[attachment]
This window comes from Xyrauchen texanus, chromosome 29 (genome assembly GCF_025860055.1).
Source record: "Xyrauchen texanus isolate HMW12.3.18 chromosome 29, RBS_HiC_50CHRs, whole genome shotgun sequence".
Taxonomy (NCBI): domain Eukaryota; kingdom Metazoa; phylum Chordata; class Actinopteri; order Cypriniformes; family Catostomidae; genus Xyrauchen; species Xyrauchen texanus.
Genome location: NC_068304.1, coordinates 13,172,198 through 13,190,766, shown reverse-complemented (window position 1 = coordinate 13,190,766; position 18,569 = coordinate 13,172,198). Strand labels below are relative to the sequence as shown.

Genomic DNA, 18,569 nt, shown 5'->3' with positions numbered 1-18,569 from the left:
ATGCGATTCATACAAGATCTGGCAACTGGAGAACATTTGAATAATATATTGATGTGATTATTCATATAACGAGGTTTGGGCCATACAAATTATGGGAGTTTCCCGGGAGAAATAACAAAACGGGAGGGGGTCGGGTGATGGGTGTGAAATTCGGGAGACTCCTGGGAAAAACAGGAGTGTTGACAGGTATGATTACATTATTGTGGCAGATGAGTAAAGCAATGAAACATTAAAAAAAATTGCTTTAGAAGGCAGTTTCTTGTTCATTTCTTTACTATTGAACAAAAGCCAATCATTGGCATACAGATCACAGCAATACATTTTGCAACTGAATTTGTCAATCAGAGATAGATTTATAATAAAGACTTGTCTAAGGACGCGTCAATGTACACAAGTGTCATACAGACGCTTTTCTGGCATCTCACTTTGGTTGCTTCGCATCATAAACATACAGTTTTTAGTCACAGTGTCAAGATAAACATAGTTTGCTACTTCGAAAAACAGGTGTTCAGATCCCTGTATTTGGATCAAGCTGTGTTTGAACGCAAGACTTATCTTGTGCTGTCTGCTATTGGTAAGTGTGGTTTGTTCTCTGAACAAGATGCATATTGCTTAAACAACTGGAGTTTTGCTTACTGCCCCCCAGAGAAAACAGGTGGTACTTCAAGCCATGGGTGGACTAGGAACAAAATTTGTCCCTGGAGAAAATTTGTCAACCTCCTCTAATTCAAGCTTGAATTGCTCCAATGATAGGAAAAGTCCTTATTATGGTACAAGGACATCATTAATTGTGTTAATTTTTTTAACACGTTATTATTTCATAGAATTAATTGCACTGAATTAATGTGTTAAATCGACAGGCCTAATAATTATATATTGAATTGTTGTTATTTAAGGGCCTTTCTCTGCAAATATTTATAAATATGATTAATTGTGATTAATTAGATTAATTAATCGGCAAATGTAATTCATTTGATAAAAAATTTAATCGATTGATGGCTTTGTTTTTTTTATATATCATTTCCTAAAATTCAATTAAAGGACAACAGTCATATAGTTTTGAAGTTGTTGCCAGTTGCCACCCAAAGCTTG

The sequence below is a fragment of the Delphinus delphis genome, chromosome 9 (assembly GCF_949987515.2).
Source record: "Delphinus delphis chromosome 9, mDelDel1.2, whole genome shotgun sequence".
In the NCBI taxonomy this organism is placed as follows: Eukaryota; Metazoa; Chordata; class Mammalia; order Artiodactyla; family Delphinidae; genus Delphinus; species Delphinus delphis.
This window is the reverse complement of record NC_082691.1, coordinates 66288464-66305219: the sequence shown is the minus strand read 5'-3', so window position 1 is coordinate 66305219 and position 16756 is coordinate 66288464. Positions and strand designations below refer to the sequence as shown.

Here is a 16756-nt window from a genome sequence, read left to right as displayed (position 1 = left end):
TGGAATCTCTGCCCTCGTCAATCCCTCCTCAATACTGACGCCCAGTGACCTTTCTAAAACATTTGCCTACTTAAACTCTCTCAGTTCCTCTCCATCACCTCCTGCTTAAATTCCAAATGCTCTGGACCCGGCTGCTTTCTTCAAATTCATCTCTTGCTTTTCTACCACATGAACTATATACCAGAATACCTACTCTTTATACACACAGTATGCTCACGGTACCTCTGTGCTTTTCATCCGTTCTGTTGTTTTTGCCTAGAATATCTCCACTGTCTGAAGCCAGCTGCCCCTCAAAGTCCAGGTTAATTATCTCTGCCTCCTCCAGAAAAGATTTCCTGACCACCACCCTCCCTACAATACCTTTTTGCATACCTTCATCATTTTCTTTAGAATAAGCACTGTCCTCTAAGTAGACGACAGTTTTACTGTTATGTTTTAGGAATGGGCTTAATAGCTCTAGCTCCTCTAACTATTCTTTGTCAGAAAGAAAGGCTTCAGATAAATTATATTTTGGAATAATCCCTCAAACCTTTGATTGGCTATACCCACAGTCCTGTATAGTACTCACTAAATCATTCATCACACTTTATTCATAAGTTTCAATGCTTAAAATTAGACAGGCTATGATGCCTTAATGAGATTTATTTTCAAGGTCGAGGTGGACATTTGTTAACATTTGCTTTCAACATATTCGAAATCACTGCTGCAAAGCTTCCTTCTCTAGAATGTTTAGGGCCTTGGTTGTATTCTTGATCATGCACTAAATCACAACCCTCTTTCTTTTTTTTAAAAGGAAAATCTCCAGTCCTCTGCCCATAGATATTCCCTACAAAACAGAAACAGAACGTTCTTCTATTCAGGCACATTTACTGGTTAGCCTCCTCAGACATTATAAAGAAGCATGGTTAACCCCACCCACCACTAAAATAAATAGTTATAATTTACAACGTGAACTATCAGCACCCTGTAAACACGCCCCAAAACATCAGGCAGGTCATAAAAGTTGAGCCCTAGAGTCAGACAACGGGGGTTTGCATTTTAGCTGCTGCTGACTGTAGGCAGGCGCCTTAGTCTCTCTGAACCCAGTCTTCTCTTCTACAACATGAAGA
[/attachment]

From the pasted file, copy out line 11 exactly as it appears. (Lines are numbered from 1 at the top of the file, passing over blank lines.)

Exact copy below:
Here is a 16756-nt window from a genome sequence, read left to right as displayed (position 1 = left end):